Markets, Not Janet Yellen, Should Set Interest Rates
By Richard Ebeling
Financial markets in the United States and around the world are all waiting with “bated breath” for when the Federal Reserve modifies its “easy money” policy and starts to raise interest rates. No one, however, asks a simple question: Why is the American central bank in the interest rate setting business?
In May 20th, the minutes were released of the April 2015 meeting of the Open Market Committee (OMC) of the Federal Reserve. The Open Market Committee decides when and by how much America’s central bank should intervene into the financial markets to influence the amount of money and credit in the banking system and, therefore, over time, in the U.S. economy as a whole.
The members, it seems, were still divided as to whether or not the OMC should start nudging interest rates up through monetary policy, or keep them at the low levels they have been at for years, with a majority leaning to not doing so until maybe September.
In its usual ambiguous language, the published summary of the OMC meeting stated that, “Many participants . . . thought it unlikely that the data available in June would provide sufficient confirmation that the conditions for raising the target range for the federal funds rate had been satisfied, although they generally did not rule out this possibility.”
The next day, Friday, May 21st, Federal Reserve Chairwoman, Janet Yellen, spoke before the Greater Providence Chamber of Commerce in Rhode Island and said she, “Thinks it will be appropriate at some point this year to take the initial step to raise the federal-funds rate target and begin the process of normalizing monetary policy.”
But she added that, “The Fed’s objectives of maximum employment and price stability would best be achieved by proceeding cautiously.”
How the Fed Creates Money and Influences Interest Rates
A key Federal Reserve policy instrument or “tool” is, as Yellen stated, the Federal Funds rate. This is the rate of interest that banks charge each other for overnight or short-term borrowing.
Every bank is required under Federal Reserve rules to maintain a certain amount of cash reserves against its outstanding depositor liabilities. On a daily basis, sums of money deposits flow in and money withdrawals flow out of every bank and financial institution. Sometimes banks find that the withdrawals have exceeded deposits into their vaults, and they are threatened with temporarily falling below that required minimum of cash reserves. At other times, the reverse may be the case, and deposits have exceeded withdrawals resulting in “excess reserves,” that is, those above the minimum required.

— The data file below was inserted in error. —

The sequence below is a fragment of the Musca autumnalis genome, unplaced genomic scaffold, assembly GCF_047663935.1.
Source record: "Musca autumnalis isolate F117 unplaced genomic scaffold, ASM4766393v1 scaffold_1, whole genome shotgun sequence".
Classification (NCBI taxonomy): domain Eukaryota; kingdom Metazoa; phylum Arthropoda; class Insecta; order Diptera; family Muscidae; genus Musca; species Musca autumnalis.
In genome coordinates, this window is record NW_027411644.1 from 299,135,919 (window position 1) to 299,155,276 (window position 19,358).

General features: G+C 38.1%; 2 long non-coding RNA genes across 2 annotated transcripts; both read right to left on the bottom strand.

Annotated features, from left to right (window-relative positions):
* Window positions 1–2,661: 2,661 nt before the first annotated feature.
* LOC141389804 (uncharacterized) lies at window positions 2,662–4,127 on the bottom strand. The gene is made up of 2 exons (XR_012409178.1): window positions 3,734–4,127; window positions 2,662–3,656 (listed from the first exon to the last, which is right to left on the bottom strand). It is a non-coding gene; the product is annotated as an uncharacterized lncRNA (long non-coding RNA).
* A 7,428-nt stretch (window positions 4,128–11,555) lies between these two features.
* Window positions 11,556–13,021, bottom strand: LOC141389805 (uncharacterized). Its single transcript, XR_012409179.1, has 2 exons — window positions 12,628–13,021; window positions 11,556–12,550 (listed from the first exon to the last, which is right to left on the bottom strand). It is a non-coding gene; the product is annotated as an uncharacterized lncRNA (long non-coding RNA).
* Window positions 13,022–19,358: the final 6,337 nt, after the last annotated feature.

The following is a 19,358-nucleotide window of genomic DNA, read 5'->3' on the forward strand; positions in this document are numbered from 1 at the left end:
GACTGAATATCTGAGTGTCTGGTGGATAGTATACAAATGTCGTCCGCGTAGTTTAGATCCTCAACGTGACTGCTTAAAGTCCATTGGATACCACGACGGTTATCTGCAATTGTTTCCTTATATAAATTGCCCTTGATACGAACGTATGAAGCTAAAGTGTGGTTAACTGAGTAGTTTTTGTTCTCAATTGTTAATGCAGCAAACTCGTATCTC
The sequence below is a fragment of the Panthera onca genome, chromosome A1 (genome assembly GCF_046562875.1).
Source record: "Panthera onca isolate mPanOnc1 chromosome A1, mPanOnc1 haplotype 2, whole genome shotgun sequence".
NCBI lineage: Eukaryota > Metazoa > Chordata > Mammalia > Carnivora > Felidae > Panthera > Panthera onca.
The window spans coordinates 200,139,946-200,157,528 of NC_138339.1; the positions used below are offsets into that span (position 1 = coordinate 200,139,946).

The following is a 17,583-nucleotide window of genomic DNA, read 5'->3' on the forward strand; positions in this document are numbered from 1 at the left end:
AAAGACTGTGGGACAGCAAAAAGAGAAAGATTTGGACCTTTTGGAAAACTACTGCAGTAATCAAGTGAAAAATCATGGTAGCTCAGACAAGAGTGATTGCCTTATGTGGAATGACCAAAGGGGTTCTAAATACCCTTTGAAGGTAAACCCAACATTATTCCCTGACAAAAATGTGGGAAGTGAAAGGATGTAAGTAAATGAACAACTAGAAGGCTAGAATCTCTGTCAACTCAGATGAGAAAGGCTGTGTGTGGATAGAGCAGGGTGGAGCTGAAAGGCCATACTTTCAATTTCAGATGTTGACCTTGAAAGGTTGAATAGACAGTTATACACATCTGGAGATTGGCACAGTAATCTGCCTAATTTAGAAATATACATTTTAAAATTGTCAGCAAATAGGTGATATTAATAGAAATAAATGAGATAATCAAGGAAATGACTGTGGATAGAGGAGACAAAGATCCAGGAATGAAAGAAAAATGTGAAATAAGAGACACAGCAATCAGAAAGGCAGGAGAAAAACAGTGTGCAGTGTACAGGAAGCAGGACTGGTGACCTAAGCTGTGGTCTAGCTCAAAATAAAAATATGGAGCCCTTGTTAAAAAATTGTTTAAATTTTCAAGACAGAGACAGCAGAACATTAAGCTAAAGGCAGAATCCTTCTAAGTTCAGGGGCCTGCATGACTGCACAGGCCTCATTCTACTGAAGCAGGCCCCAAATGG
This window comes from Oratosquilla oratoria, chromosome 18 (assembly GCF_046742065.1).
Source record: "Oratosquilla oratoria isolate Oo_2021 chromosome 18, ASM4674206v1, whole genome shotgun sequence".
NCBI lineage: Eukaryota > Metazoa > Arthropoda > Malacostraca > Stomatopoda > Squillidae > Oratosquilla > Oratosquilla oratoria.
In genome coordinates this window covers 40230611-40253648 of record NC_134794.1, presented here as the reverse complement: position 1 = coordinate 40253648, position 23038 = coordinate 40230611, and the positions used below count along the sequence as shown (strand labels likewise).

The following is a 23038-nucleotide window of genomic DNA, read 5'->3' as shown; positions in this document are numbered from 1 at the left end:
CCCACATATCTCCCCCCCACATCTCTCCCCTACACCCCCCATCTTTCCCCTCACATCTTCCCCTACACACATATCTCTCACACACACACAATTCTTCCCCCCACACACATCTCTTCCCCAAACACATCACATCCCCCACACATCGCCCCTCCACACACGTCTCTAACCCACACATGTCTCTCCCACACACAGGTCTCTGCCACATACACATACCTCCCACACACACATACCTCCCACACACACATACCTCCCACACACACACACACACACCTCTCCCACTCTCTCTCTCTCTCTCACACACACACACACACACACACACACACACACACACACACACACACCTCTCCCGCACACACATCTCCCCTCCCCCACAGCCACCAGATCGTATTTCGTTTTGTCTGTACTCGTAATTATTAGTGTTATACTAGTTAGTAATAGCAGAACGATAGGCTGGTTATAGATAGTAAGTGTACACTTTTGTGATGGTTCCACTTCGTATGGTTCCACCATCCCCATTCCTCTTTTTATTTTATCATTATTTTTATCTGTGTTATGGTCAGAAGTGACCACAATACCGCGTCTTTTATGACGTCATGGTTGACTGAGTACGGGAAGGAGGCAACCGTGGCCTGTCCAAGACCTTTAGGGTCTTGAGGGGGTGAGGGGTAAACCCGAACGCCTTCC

Banks borrow and lend funds between each other to cover and smooth out these temporary fluctuations in their deposit and withdrawal flows of cash, and a rate of interest emerges on the market reflecting the availability or “tightness” of such excess funds for some banks to lend to others running a bit short, short-term.
The Federal Reserve can influence this Federal Funds interest rate by purchasing or selling U.S. government securities. The Federal Reserve is prohibited by law from directly lending to the U.S. Treasury. The Treasury first borrows money to cover the government’s budget deficit by issuing IOUs – short-term or longer-term securities – to financial institutions or larger private lenders.
The Federal Reserve then goes into what is called the “secondary market” and offers to buy some of those securities being held by financial institutions or individuals, and pays for them by creating new money that then enters the banking system when those who have sold those government securities to the Federal Reserve deposit the check payments into their bank accounts.
The banks receiving those additional deposits of this new money now have larger excess cash balances with which to extend loans (after setting aside a small fraction as a required cash reserve against the depositor’s newly deposited money).
Finding themselves with larger available funds to lend, banks with try to attract interested and willing borrowers by lowering the rates of interest at which they offer to lend, given such things as the potential borrower’s creditworthiness and the type and term of the loan.
This includes the short-term Federal Funds rate at which banks are lending to each other. Money is said to be “easy” when the Federal Funds rates is low or falling, since this means the banking system is awash with cash to facilitate the reserve requirements of those banks briefly short of required reserves.
This process is reversed when (or if) the Federal Reserve sells government securities rather than buying them. The purchasers of those Treasury securities from the Federal Reserve’s portfolio pay for them out of their bank accounts. This “drains” reserves out of the banking system, tending to push up interest rates, as funds for lending purposes (all other things remaining the same) are reduced...
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